Wholesaler's POS Network Hacked Again

Restaurant Supplier Breach Exposes Payment Cards
Wholesaler's POS Network Hacked Again

Restaurant Depot, a College Point, N.Y.-based wholesale supplier, has notified officials in several states of a point-of-sale network breach that exposed a yet-to-be-determined number of customer debit and credit cards.

See Also: Breach Prevention: Hunting for Signs of Compromise

The company experienced a similar breach in 2011 that affected more than 200,000 individuals. Company officials say they took steps to enhance point-of-sale security after that incident.

Jetro Holdings, Restaurant Depot's parent company, discovered the breach Dec. 4 after several customers complained that they noticed fraudulent activity on their payment cards shortly after using them for purchases at the wholesaler, according to a Dec. 19 breach notification to affected cardholders.

"At this point, all we know is that our system was hacked and that only card numbers were exposed," Richard Kirschner, president of Restaurant Depot and chief operating officer of Jetro Holdings, tells BankInfoSecurity. "It was not an individual POS hack, but we know our system was hacked. Each store has a unique password for network access, so we're still trying to figure out how they got in. It will take time; this was very sophisticated."

In its notices to customers and states' attorneys general, including one for California, Jetro Holdings points out that data security and computer forensics firm Trustwave initiated an investigation Dec. 6 and determined that Restaurant Depot's network was breached Nov. 7. Jetro Holdings says it stopped the breach on Dec. 5, but the company did not provide details about how that was accomplished.

"We very recently determined that unauthorized individuals stole credit and debit card information from the card processing system we use in some of our stores," the company states in the notice. "We additionally immediately notified all the major card brands and provided information about potentially compromised accounts. The card brands will, in turn, notify card-issuing financial institutions, who can take steps to protect cardholders through enhanced fraud monitoring or by reissuing cards."

Second Breach

In late 2011, Jetro Holdings reported a similar POS attack that affected its Restaurant Depot and Jetro Cash & Carry stores. A forensics investigation by Trustwave found that hackers from Russia had infiltrated the payments processing system and injected malware.

Stored card details contained on magnetic stripes captured during purchases were compromised in the 2011 incident. That data included cardholder names, card numbers, expiration dates and card verification codes.

"Trustwave and our Information technology staff reviewed the safeguards we use to protect card information and made appropriate changes to improve the security measures we use to protect card information," according to a 2011 breach notice.

Since the 2011 breach, Jetro Holdings says it has taken additional steps to enhance POS security and ensure compliance with the Payment Card Industry Data Security Standard.

"Over the past year we have expended considerable resources and costs upgrading the credit card processing systems at each of our locations to ensure they met those security mandates," the company says in its Dec. 19 statement about the latest breach.

Kirschner says the company hired Trustwave after the first breach to monitor its network, but that ongoing monitoring failed to detect the most recent attack.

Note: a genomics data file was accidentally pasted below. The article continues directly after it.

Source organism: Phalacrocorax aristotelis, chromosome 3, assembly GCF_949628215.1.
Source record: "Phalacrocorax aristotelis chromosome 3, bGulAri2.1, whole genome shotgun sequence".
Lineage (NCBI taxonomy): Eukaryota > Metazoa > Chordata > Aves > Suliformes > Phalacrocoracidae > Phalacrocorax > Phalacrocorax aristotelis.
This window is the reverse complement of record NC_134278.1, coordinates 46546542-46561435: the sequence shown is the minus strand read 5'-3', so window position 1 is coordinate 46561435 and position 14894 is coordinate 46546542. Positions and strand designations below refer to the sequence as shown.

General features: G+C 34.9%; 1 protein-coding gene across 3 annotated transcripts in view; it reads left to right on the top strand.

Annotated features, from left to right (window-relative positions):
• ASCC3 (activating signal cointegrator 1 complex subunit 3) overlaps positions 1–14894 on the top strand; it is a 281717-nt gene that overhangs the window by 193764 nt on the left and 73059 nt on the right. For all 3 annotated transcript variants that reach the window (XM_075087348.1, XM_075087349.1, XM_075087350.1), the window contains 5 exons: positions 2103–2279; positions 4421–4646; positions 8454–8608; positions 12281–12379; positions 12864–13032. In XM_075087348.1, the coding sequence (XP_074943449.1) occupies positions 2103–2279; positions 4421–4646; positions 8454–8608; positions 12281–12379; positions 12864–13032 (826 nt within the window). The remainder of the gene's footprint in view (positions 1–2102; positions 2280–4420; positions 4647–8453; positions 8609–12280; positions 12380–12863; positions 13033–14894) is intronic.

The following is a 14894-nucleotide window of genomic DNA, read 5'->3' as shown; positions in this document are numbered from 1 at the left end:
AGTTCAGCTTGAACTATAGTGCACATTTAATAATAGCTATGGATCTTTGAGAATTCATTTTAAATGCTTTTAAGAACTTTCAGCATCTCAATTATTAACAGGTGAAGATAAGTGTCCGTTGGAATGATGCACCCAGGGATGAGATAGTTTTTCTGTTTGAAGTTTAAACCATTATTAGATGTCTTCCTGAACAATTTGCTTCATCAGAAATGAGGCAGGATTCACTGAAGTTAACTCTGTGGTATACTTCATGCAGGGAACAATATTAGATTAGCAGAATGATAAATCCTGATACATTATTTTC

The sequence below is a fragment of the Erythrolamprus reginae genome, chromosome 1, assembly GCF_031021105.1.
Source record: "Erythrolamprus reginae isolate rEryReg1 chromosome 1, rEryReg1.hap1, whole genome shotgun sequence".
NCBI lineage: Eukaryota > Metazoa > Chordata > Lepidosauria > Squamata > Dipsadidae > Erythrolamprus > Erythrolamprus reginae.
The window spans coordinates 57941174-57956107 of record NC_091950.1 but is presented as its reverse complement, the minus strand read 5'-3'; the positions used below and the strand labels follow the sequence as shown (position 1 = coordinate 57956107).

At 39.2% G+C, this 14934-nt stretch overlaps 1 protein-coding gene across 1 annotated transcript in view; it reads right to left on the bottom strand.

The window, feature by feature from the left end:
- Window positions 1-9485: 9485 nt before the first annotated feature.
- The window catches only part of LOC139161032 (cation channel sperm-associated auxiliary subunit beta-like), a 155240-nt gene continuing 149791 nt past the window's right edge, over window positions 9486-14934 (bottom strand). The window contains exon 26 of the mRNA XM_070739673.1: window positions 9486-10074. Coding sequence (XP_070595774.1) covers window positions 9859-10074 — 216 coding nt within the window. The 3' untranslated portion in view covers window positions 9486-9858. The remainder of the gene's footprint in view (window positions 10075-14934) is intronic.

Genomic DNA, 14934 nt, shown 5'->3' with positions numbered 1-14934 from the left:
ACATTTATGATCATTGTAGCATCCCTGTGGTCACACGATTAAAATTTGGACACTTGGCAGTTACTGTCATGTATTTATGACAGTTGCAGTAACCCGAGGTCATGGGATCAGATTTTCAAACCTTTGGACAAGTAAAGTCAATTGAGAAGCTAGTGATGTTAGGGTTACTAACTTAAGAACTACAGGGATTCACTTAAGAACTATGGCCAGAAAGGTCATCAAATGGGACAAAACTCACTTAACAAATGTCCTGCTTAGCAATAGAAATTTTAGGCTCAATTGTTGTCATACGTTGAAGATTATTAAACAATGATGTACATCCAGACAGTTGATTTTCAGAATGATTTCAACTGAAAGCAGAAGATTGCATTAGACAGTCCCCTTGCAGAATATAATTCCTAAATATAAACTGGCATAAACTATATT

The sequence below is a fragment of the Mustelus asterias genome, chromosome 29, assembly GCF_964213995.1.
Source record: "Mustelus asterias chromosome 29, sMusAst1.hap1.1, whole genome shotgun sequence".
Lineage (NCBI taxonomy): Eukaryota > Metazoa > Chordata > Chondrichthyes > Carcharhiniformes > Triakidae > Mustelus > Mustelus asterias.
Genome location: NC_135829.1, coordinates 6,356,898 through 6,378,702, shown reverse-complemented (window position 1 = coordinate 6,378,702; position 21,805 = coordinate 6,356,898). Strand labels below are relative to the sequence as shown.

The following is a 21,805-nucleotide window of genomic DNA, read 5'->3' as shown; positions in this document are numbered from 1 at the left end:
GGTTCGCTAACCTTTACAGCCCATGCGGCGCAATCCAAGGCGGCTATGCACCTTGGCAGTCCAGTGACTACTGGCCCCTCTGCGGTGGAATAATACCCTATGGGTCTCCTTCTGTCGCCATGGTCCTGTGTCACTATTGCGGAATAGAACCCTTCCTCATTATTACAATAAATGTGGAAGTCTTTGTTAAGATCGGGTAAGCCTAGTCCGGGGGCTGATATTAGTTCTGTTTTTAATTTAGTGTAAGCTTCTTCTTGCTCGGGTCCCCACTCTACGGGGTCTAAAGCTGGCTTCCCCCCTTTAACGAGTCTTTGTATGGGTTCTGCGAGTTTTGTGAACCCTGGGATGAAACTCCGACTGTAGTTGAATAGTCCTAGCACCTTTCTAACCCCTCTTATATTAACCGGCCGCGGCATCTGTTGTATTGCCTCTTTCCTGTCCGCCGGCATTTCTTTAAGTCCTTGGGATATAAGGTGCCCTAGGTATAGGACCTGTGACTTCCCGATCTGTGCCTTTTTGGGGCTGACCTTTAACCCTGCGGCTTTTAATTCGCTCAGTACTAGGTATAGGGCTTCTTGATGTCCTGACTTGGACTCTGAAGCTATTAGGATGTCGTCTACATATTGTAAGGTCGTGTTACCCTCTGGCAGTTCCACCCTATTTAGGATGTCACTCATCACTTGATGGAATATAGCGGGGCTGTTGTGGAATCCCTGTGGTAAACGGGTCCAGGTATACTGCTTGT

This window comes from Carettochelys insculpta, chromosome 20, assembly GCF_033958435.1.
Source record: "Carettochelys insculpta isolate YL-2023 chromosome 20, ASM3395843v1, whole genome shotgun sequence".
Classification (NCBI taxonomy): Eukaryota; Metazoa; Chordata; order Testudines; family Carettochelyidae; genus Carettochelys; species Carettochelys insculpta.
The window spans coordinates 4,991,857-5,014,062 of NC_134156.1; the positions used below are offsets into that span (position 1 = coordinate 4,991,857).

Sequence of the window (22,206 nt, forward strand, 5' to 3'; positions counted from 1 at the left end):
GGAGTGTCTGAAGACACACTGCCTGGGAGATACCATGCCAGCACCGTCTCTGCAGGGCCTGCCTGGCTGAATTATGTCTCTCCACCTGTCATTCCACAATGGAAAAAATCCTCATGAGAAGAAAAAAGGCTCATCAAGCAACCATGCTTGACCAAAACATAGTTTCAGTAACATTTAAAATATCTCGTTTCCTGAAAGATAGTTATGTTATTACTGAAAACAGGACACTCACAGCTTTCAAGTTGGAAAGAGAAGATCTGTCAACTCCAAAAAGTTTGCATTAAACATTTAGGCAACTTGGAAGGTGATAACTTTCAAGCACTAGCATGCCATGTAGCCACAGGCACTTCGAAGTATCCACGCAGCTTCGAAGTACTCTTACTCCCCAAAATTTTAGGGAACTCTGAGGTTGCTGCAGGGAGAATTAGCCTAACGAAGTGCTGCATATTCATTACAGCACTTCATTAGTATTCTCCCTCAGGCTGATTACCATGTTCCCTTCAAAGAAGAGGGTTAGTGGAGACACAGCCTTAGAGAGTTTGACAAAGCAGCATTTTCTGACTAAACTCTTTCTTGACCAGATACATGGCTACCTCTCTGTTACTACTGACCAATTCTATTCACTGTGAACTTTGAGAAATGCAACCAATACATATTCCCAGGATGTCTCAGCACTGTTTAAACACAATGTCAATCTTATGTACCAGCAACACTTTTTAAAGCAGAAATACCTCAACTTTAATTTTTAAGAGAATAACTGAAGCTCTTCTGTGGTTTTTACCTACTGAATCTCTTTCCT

Shirley Inscoe, a financial fraud expert and analyst for consultancy Aite Group, says it's likely Restaurant Depot, despite its belief that it was PCI compliant at the time of the breach, had more than one security gap.

"Investigations of other breaches in the past have disclosed gaps in compliance, and I strongly suspect this one will as well," Inscoe says. "Details are inadequate to speculate what led to the breach at this time. ... Given that this is the second breach of Jetro in two consecutive years, I predict fines [from the card brands] will be forthcoming. Card issuers will likely be looking for compensation to cover their costs as well if they have many cards cancelled as a result of this data breach."

Advice to Customers

In its notifications to affected customers, Jetro Holdings is offering free ID theft protection services. It also is recommending that cardholders who shopped at the Restaurant Depot between Nov. 7 and Dec. 5 contact their financial institutions as well as one of the three leading credit reporting bureaus.

The company also is advising affected customers to cancel payment cards used at Restaurant Depot within the breach timeframe. Inscoe says that step is uncommon, since breached retailers rarely recommend such action.

"Typically, the decision as to whether to reissue cards is left to the card issuer," she says. "This places them [card issuers] in an awkward position if they prefer to monitor the card activity instead of just reissuing cards immediately. Since the letter instructs that the customer cancel the card, issuers will most likely see some attrition as a result of this breach."

About the Author

Tracy Kitten

Tracy Kitten

Executive Editor, BankInfoSecurity & CUInfoSecurity

A veteran journalist with more than 18 years' experience, Kitten has covered the financial sector for the last 11 years. Before joining Information Security Media Group in 2010, where she now serves as the Executive Editor of BankInfoSecurity and CUInfoSecurity, she covered the financial self-service industry as the senior editor of ATMmarketplace, part of Networld Media. Kitten has been a regular speaker at domestic and international conferences, and was the keynote at ATMIA's U.S. and Canadian conferences in 2009. She has been quoted by CNN.com, ABC News, Bankrate.com and MSN Money.

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